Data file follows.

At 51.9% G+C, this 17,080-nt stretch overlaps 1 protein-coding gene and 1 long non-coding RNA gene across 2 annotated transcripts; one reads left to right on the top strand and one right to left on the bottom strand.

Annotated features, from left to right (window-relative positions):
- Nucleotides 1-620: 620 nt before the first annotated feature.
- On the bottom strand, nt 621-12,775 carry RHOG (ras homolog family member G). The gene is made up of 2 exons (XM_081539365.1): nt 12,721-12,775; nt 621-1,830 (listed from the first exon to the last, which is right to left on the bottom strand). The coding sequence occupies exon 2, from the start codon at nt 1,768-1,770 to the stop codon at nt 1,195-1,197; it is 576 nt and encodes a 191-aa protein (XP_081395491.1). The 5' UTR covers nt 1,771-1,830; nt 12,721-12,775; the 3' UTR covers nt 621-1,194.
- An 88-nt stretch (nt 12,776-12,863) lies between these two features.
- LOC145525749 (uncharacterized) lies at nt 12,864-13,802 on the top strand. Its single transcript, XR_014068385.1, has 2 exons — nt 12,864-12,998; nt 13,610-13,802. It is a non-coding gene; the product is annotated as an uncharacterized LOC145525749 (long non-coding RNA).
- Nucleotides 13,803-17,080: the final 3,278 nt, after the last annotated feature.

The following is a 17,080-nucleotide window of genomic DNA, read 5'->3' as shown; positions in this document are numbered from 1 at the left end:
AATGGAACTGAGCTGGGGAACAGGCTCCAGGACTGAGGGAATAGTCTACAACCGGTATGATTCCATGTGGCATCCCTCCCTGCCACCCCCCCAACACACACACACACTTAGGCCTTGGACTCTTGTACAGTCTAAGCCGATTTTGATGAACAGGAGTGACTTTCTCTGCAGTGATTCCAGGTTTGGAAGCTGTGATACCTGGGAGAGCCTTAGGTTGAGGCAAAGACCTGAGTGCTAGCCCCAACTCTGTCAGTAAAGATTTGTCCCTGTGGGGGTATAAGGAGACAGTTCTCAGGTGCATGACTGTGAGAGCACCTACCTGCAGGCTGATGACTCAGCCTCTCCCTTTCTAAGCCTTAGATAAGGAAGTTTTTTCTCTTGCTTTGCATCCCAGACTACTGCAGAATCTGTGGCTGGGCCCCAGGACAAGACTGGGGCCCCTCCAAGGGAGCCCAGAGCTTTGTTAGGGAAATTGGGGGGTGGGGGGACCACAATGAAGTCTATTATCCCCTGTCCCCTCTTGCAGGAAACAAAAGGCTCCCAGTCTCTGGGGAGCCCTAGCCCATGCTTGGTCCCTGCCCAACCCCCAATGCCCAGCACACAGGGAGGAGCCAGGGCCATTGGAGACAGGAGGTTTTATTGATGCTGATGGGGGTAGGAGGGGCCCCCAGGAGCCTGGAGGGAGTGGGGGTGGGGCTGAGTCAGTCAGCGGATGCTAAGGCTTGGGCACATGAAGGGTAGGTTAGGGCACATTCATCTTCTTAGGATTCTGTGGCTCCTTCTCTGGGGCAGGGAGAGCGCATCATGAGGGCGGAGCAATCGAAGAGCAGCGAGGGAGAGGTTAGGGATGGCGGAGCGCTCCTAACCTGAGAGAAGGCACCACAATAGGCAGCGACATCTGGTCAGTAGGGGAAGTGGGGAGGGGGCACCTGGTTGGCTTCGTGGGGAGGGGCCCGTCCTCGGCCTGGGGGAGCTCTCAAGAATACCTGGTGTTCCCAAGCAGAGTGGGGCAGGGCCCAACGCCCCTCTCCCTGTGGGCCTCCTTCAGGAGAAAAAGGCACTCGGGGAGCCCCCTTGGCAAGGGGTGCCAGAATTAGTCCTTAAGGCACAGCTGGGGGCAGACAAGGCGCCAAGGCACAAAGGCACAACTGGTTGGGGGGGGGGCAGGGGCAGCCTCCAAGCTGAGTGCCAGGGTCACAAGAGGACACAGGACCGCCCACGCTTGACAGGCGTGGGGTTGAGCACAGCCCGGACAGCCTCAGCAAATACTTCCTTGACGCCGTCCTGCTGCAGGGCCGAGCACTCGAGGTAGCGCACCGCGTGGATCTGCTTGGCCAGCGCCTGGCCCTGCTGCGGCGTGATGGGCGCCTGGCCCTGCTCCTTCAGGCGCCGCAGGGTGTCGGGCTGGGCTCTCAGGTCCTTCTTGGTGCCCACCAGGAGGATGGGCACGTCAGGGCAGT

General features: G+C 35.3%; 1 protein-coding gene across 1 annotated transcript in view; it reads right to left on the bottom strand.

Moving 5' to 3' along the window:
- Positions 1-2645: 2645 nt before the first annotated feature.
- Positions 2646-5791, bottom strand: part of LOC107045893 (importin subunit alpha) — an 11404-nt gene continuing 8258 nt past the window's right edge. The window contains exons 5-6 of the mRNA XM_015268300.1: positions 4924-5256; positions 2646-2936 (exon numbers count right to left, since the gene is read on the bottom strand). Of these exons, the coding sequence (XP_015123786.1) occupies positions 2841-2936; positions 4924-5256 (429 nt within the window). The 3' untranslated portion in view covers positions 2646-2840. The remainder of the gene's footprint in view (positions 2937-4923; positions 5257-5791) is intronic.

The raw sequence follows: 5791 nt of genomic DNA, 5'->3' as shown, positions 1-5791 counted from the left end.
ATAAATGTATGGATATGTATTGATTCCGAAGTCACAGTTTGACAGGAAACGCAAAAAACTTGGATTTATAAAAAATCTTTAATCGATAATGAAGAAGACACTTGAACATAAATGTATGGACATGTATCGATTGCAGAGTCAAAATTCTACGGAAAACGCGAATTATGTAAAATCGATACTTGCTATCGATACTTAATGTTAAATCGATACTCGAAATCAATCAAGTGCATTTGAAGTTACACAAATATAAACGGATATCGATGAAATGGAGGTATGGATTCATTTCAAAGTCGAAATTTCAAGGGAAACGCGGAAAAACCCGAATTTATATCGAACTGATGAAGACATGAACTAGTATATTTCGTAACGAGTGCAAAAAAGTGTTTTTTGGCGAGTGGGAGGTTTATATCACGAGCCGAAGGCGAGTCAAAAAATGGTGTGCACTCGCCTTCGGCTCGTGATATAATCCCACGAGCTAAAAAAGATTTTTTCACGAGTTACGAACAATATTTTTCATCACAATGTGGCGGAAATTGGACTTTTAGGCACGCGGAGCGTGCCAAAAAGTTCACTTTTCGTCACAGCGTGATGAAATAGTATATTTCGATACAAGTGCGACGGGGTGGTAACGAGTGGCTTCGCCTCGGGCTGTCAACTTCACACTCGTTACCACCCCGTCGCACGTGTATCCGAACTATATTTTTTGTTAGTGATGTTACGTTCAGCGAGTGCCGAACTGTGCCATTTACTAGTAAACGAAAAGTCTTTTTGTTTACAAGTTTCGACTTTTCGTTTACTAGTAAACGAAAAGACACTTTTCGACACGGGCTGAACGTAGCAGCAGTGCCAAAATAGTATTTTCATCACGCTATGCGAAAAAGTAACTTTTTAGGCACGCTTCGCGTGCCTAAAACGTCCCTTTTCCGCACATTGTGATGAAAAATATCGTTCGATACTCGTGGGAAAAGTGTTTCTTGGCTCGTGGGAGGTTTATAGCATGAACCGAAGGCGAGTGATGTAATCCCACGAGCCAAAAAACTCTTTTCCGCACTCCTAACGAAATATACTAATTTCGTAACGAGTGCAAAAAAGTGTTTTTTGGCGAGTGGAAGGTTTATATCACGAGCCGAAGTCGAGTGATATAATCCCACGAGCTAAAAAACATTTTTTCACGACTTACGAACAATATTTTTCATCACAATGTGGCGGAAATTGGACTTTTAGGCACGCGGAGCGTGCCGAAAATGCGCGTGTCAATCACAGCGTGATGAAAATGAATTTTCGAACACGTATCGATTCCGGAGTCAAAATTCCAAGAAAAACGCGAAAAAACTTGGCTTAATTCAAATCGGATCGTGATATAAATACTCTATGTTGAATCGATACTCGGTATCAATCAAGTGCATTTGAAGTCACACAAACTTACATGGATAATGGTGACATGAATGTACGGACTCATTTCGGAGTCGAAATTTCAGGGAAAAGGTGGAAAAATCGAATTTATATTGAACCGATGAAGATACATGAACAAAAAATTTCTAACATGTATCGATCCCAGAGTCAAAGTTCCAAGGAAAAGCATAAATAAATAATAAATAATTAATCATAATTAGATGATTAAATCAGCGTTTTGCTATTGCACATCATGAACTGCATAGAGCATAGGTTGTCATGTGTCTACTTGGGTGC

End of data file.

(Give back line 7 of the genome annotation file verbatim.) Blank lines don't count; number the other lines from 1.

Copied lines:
- Nucleotides 13,803-17,080: the final 3,278 nt, after the last annotated feature.